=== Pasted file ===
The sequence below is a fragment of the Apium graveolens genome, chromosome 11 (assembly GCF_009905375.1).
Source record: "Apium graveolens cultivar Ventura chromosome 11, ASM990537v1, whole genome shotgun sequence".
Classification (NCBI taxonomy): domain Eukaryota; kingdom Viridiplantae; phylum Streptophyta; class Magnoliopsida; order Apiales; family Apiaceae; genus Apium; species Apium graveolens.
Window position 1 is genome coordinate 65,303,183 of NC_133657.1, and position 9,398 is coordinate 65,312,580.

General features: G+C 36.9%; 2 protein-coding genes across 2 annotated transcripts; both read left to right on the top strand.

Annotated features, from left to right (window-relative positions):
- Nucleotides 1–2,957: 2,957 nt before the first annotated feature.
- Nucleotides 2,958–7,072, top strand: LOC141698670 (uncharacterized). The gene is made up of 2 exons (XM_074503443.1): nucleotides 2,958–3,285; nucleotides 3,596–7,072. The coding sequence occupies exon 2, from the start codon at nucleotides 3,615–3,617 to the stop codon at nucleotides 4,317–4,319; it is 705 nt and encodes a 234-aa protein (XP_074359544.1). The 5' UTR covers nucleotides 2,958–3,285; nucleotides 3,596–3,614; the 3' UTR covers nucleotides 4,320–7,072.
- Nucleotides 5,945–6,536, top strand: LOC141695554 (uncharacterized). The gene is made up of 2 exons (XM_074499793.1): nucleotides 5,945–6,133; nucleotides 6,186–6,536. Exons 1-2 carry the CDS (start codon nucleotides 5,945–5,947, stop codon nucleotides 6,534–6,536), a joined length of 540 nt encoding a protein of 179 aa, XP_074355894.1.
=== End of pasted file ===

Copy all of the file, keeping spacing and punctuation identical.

The sequence below is a fragment of the Apium graveolens genome, chromosome 11 (assembly GCF_009905375.1).
Source record: "Apium graveolens cultivar Ventura chromosome 11, ASM990537v1, whole genome shotgun sequence".
Classification (NCBI taxonomy): domain Eukaryota; kingdom Viridiplantae; phylum Streptophyta; class Magnoliopsida; order Apiales; family Apiaceae; genus Apium; species Apium graveolens.
Window position 1 is genome coordinate 65,303,183 of NC_133657.1, and position 9,398 is coordinate 65,312,580.

General features: G+C 36.9%; 2 protein-coding genes across 2 annotated transcripts; both read left to right on the top strand.

Annotated features, from left to right (window-relative positions):
- Nucleotides 1–2,957: 2,957 nt before the first annotated feature.
- Nucleotides 2,958–7,072, top strand: LOC141698670 (uncharacterized). The gene is made up of 2 exons (XM_074503443.1): nucleotides 2,958–3,285; nucleotides 3,596–7,072. The coding sequence occupies exon 2, from the start codon at nucleotides 3,615–3,617 to the stop codon at nucleotides 4,317–4,319; it is 705 nt and encodes a 234-aa protein (XP_074359544.1). The 5' UTR covers nucleotides 2,958–3,285; nucleotides 3,596–3,614; the 3' UTR covers nucleotides 4,320–7,072.
- Nucleotides 5,945–6,536, top strand: LOC141695554 (uncharacterized). The gene is made up of 2 exons (XM_074499793.1): nucleotides 5,945–6,133; nucleotides 6,186–6,536. Exons 1-2 carry the CDS (start codon nucleotides 5,945–5,947, stop codon nucleotides 6,534–6,536), a joined length of 540 nt encoding a protein of 179 aa, XP_074355894.1.